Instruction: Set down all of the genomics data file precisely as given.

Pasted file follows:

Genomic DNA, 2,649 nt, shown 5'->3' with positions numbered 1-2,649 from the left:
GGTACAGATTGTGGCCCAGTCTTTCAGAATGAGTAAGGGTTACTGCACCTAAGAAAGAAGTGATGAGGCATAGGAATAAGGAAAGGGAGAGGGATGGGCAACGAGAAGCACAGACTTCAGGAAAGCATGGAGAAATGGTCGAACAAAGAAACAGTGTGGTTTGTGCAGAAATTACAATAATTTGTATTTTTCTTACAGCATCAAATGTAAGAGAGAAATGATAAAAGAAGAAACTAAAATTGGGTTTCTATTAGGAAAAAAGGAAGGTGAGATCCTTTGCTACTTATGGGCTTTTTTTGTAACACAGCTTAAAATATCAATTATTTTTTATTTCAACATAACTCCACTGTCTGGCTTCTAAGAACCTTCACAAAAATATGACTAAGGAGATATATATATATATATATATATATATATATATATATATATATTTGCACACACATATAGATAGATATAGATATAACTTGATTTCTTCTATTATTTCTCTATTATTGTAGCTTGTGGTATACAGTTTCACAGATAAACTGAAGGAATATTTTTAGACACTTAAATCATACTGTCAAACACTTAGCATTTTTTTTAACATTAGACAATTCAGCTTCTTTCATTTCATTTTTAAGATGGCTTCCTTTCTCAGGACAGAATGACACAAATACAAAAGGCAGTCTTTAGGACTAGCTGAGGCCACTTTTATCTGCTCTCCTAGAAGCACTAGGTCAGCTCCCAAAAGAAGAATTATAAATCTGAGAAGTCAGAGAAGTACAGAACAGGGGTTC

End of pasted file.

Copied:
Genomic DNA, 2,649 nt, shown 5'->3' with positions numbered 1-2,649 from the left:
GGTACAGATTGTGGCCCAGTCTTTCAGAATGAGTAAGGGTTACTGCACCTAAGAAAGAAGTGATGAGGCATAGGAATAAGGAAAGGGAGAGGGATGGGCAACGAGAAGCACAGACTTCAGGAAAGCATGGAGAAATGGTCGAACAAAGAAACAGTGTGGTTTGTGCAGAAATTACAATAATTTGTATTTTTCTTACAGCATCAAATGTAAGAGAGAAATGATAAAAGAAGAAACTAAAATTGGGTTTCTATTAGGAAAAAAGGAAGGTGAGATCCTTTGCTACTTATGGGCTTTTTTTGTAACACAGCTTAAAATATCAATTATTTTTTATTTCAACATAACTCCACTGTCTGGCTTCTAAGAACCTTCACAAAAATATGACTAAGGAGATATATATATATATATATATATATATATATATATATATATATTTGCACACACATATAGATAGATATAGATATAACTTGATTTCTTCTATTATTTCTCTATTATTGTAGCTTGTGGTATACAGTTTCACAGATAAACTGAAGGAATATTTTTAGACACTTAAATCATACTGTCAAACACTTAGCATTTTTTTTAACATTAGACAATTCAGCTTCTTTCATTTCATTTTTAAGATGGCTTCCTTTCTCAGGACAGAATGACACAAATACAAAAGGCAGTCTTTAGGACTAGCTGAGGCCACTTTTATCTGCTCTCCTAGAAGCACTAGGTCAGCTCCCAAAAGAAGAATTATAAATCTGAGAAGTCAGAGAAGTACAGAACAGGGGTTC